2. A re-statement of Columbia's commitment to the arts: Historically significant
3. A respectful reshaping of the landscape to encourage both active and passive appreciation of its beauty:  Conservation of nature

Please learn more about this plan, and contact the CA Board with your thoughts before this Thursday, January 24th. In addition, residents are encouraged to attend the January 24th meeting and the February 14th meeting to voice their opinions in person.  

I am excited about the new plan because it will create something worthy of the citizens of our community. It promotes engagement, participation, and a connection to the values we honor as Columbians. It says, "James Rouse created something great, and we recognize our responsibility to keep that greatness alive in perpetuity." We are responsible.

In other words: Columbia is a verb. So, let's get moving.

Friday, January 18, 2013


My daughter Alice was not the first, but quite possibly only the second female ever permitted to carry the processional cross at the Anglo-Catholic Grace & Saint Peter's Church in Baltimore. What I mean by Anglo-Catholic is extremely "high church" within the Episcopal Church. And by high church I mean extremely formal, ornate ritual, clouds of incense. Don't say it if it can be chanted or sung. And by Anglo Catholic I also mean male-dominated.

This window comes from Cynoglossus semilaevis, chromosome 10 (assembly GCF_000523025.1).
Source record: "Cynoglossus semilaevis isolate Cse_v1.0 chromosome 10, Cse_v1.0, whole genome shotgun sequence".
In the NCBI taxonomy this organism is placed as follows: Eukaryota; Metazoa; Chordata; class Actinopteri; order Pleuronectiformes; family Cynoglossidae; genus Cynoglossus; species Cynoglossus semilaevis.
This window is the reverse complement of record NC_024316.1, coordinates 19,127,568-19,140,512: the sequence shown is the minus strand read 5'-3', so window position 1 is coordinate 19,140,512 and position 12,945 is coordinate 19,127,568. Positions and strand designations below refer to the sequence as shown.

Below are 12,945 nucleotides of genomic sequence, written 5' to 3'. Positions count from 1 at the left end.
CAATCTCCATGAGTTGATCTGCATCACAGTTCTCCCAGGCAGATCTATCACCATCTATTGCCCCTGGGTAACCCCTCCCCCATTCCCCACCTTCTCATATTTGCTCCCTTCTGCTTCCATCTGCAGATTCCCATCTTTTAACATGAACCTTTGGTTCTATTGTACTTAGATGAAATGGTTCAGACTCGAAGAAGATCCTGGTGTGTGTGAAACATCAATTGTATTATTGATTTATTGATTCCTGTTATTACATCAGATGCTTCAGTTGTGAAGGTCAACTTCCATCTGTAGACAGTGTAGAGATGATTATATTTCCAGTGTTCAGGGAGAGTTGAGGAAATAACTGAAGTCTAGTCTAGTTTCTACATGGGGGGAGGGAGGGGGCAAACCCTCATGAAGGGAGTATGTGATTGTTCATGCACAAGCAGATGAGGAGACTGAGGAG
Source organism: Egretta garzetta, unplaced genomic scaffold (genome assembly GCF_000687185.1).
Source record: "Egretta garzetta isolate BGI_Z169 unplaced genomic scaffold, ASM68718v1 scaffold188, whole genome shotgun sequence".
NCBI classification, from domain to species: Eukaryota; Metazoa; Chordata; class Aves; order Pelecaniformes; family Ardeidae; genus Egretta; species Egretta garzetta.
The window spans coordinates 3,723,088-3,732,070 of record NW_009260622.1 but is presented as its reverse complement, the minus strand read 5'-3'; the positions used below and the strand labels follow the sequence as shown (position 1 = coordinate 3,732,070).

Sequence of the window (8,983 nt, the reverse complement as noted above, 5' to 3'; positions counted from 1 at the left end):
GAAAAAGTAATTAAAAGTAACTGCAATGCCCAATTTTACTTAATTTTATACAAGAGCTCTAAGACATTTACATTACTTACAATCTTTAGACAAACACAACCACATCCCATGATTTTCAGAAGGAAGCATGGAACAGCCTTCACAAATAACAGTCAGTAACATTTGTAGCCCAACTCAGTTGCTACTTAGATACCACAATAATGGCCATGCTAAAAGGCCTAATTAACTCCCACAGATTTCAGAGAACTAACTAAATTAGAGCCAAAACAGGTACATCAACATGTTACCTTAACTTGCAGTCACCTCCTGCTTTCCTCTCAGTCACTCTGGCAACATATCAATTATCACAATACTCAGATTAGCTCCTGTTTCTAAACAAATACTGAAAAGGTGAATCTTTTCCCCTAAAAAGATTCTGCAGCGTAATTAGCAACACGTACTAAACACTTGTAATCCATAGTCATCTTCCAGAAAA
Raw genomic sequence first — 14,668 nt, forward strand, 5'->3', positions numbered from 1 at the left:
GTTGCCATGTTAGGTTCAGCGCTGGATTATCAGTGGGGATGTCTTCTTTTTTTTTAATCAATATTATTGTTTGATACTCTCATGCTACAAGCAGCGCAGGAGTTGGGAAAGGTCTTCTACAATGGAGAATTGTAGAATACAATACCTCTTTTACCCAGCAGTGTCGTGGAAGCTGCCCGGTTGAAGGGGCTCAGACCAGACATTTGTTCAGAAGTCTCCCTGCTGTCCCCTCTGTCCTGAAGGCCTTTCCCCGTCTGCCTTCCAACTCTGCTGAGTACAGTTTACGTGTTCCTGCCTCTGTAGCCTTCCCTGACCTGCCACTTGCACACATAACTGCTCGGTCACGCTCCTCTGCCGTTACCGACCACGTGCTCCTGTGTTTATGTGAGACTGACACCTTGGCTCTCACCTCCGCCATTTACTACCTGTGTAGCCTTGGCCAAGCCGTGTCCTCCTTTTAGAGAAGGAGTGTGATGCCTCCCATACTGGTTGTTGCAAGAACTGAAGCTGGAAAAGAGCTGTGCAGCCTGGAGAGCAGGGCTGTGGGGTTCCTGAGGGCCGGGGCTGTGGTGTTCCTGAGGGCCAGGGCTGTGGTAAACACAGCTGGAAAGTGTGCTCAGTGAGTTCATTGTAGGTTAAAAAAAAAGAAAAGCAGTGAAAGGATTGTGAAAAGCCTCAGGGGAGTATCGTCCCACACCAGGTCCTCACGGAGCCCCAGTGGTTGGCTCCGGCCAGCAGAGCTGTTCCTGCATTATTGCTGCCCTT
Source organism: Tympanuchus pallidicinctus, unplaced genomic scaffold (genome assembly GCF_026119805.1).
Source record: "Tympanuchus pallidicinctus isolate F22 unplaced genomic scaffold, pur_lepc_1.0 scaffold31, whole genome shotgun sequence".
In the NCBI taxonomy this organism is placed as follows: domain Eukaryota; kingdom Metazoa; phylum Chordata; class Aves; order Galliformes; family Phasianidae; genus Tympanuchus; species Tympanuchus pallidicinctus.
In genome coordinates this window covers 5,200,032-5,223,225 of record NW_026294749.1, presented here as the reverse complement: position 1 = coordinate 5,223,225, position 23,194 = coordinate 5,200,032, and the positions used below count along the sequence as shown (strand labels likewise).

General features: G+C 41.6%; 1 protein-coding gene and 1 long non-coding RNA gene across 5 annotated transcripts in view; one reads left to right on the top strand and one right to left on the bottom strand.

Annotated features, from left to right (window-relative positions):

In the fifth grade, surrounded by Grandfather as a deacon, mother and stepmother in the choir, father as organist, grandmother in the congregation, she took up the cross as Crucifer. I stood in the Vestry hallway before the service and looked at her, beautifully vested, ready to break down a wall of prejudice that had held girl-children and women back in this church for generations. My heart was full. I sidled over to her and whispered,

"For this was I born--for this I have come into the world...". She smiled a quiet, subdued smile, more at my excitement than any enjoyment on her part. She had her own reasons; she didn't need mine.

I thought of that moment this morning as I reread her blog post of last night. Alice is not the first writer to open up publicly about having bipolar disorder. She may be one of the first to do so in our HoCoBlogging community, however. The brave eleven year old that took up her cross so long ago is still breaking down walls today. She has her own reasons.

Returning to my rather glib Biblical reference, I went back to double-check exactly where it fell in the narrative of Jesus' life. It's from John, of course: the most poetic, my favorite of the Gospels.